In addition to the building server 18, other types of devices that record and monitor energy related information could also be connected to the computer network 12. For example, an Ethernet-enabled power quality meter 34 could be directly connected to the network 12. The power quality meter 34 typically includes hardware and software that allows the power quality meter 34 to communicate directly over a computer network. For example, the power quality meter 34 could be an Allen Bradley Power Monitor II. The power quality meter 34 would then have its own IP address such that it could be contacted through the computer network 12. Additionally, an uninterruptable power source (UPS) 36 that is network enabled could also be directly connected to the computer network 12. Like the power quality meter 34, the UPS 36 includes hardware and software that allow the UPS 36 to communicate directly through the computer network 12.

In addition, standard revenue meters 38 could also be connected to the computer network 12 through one of the S-PIMs 33 without using one of the building servers 18. The S-PIM 33 communicates through modems 39 to the computer network 12. Like the other types of components previously discussed, the stand-alone S-PIM 33 would include its own IP address so that it could be contacted through the computer network 12.

An Ethernet pulse input module (E-PIM) 40 can be connected directly to the network 12 as shown. The E-PIM 40 provides device level interface to connect pulse output revenue flow meters and digital inputs/outputs to an Ethernet, such as network 12. The E-PIM 40 can be used to read pulses from a variety of flow meters, including electricity, water and gas meters. The E-PIM 40 can be connected to up to six single input pulse meters or three two-input pulse meters and can store up to 30 days of information taken at 15 or 30 minute intervals from each of the pulse meters. The E-PIM 40 is assigned its own IP address and can communicate through the computer network 12 based on this IP address.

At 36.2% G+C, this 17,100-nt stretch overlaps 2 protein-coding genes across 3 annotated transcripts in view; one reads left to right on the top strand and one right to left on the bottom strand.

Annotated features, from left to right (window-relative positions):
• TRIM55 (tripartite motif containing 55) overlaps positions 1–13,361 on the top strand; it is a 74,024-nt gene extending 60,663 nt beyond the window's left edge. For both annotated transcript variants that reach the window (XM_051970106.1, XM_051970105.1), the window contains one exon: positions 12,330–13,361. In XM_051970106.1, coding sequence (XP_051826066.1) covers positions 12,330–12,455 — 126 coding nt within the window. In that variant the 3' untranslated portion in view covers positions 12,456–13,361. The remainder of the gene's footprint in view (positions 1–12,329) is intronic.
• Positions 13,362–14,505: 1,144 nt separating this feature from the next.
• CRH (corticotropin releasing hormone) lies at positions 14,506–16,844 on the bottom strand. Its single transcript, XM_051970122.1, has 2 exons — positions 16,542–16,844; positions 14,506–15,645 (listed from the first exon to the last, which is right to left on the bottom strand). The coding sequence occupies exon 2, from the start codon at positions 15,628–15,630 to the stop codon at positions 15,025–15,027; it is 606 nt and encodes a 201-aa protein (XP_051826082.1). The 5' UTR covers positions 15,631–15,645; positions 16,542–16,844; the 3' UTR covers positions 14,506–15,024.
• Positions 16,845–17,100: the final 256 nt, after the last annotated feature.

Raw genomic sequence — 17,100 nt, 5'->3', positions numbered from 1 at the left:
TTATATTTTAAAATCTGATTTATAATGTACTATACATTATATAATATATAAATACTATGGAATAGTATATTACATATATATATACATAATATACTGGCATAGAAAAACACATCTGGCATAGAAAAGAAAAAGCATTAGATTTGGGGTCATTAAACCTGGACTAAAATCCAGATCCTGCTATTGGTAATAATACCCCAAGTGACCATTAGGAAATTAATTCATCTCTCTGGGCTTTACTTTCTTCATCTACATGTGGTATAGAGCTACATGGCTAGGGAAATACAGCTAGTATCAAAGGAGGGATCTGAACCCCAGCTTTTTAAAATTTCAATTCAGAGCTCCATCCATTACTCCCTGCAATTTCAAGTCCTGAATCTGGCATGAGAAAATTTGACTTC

An Internet protocol (IP) revenue meter 41 can be directly connected to the network 12. The IP revenue meter 41 is a standard revenue meter with an Ethernet Internet protocol (IP) card inserted to allow the revenue meter to communicate over the network 12. In this manner, a standard revenue meter can be reconfigured to communicate directly over the network 12.

Finally, a remote generator 42 can be connected to the network 12 to both communicate across the network and be turned on and off through signals transmitted across the network 12. The generator 42 is typically located in a building or facility in which the energy consumption is being monitored by the energy information and control system 10 of the present invention. The operation of the energy information and control system 10 to regulate usage of the generator 42 will be discussed in greater detail below.

As shown in FIG. 1, the energy information and control system 10 includes a primary server 44 connected to the computer network 12. In one preferred embodiment of the invention, the primary server 44 is owned and operated by a service provider separate from the energy customer, while the building servers 18 and energy meters 16 are located in the buildings of the energy customer. Other configurations for the energy management system 10, including a customer owned and operated primary server 44, will be discussed with reference to the remaining figures.